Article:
Friday, 22 April 2005

So, tonight's a special Geek Dinner, there's also a monthly Portland Nerd Dinner, and next week at the PADNUG meeting (that's Portland Area .NET Users Group), my coworkers Scott and Patrick are teaming up to present on "Continuous Integration for .NET" to attendees:

"Continuous Integration is more than just a fad; it's darn near required to survive anymore. Join Patrick Cauldwell and Scott Hanselman as they talk about one of Corillian's product's build processes. They will explore NUnit, NAnt, custom NAnt Tasks, automatic reporting of errors, and unit test failures as well as Cruise Control.NET which can enable you to create an Enterprise Wide Build Dashboard for all the pointy-haired bosses to oogle at. It'll be fun, informative, and fast pace."

Portland Community College Auditorium
CAPITAL Center, Room 1508
18640 NW Walker Rd.
Beaverton, OR 97006

There's chat time and free pizza at 6:00 pm. The meeting and presentation begins at 6:30 pm.

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Friday, 22 April 2005 06:53:00 (Pacific Standard Time, UTC-08:00)
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My friend Chris Pirillo and his lovely fiance Ponzi will be in town this evening, and Alex has put together a Geek Dinner this evening here in Portland. Head for Northwest and join us/them for a geeky get together:

What: Geek Dinner in Portland
Date: Friday, April 22nd
Time: 6pm
Where: Blue Moon - 432 N.W. 21st, Portland
Who is Welcome: Everyone!

Bring your friends and digital cameras, let's hang out and be - well - geeks, I guess.

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Geek Out | Random Stuff
Friday, 22 April 2005 06:31:02 (Pacific Standard Time, UTC-08:00)
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 Thursday, 21 April 2005

Ever need access to a SMTP server so you can send email when you're out doing the mobile computing thing?

Use GMail: Set your email client to drop outbound mail to, and use your gmail login credentials. It even supports using an SSL connection, if you like.

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Thursday, 21 April 2005 22:10:55 (Pacific Standard Time, UTC-08:00)
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Mindjet1The Mindjet team, the people who create and publish the MindManager software that can be so useful for organizing thoughts, ideas and plans, recently started blogging:

"The Mindjet team is now blogging! Visit our new Mindjet blog at: to read and comment on regularly updated discussions about our journey through the world of visualizing information. Gain insight into Mindjet's goals and read featured commentary from the diverse and creative team pioneering Mindjet's efforts.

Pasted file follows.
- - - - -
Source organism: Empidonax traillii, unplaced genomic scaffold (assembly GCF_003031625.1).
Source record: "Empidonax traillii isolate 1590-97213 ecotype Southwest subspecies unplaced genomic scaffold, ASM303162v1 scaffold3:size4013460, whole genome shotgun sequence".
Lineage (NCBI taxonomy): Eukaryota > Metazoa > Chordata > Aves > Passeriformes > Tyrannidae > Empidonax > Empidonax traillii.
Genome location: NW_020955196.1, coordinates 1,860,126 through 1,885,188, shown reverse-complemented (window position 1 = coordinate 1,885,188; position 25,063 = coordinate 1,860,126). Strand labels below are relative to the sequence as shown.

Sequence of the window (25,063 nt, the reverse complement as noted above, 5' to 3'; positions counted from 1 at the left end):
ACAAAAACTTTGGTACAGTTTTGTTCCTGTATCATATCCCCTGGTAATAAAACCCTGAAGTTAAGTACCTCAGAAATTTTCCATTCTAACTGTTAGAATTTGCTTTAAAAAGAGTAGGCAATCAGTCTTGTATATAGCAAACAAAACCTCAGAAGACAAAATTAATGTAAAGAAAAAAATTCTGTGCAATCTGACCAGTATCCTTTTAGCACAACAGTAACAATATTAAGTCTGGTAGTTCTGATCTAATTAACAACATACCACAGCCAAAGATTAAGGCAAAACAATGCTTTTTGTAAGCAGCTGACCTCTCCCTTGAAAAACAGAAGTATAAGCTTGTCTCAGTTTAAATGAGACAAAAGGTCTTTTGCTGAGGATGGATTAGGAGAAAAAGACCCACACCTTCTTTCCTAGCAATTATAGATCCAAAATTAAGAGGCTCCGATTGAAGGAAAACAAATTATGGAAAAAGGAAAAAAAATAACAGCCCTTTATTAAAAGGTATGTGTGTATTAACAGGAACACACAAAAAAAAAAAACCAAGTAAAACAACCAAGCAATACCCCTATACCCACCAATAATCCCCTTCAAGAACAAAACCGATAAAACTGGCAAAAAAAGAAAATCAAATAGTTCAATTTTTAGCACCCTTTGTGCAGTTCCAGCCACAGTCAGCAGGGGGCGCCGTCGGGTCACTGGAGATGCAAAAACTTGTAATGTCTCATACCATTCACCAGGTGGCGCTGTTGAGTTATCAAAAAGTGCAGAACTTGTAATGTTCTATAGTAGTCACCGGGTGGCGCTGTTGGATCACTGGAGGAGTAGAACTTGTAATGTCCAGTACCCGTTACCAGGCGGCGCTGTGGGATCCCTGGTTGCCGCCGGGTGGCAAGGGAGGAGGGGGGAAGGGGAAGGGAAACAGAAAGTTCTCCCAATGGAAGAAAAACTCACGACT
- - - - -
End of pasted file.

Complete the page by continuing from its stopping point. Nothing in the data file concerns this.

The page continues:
"Discussions could range from technology to philosophy and even unique uses for MindManager software. So please join us at the blog."

They've even posted a MindManager map that contains hyperlinks to some of their favorite blogs on information visualization, collaboration and related fields, as well as their RSS feeds. Interesting idea.

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Blogging | Tech
Thursday, 21 April 2005 07:43:23 (Pacific Standard Time, UTC-08:00)
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Last night, I did something unusual, at least for me.

Honestly, I am not one to go to book or poetry readings or art houses or anything like that. Now, I have nothing against those kinds of things and places, but all else being equal I'd just assume go to a movie theater and see what Hollywood has to throw at me, or maybe watch a great movie on DVD that no one else I know has seen. Or maybe just jump on a motorcycle or 4 wheeler and cruise around and feel the wind.

But I really do like books, and I especially enjoy books by John Irving.

About 14 months ago, a few local people started putting together a new writing/author/books/written word festival, which they called Wordstock. Last night was the opening night, and I went with a friend (who also would not normally be caught dead at a book reading) to Keller Auditorium to see and hear John Irving, a great American novelist. I wondered what he would have to say, and what he might read or do.

I first encountered John Irving's stories in a theater when I saw The World According to Garp on film. I thought it was great, and it was one of those first movies early in my adult life that led me to actually read the book it was derived from, knowing even before cracking the cover that the book was almost certainly even better than the film.

My favorite John Irving novel is called A Prayer for Owen Meany, and it's unique in that it's written in the first person. If you appreciate a great storyteller who can paint the world in your mind and help you stand right in the middle of it, you should read John Irving.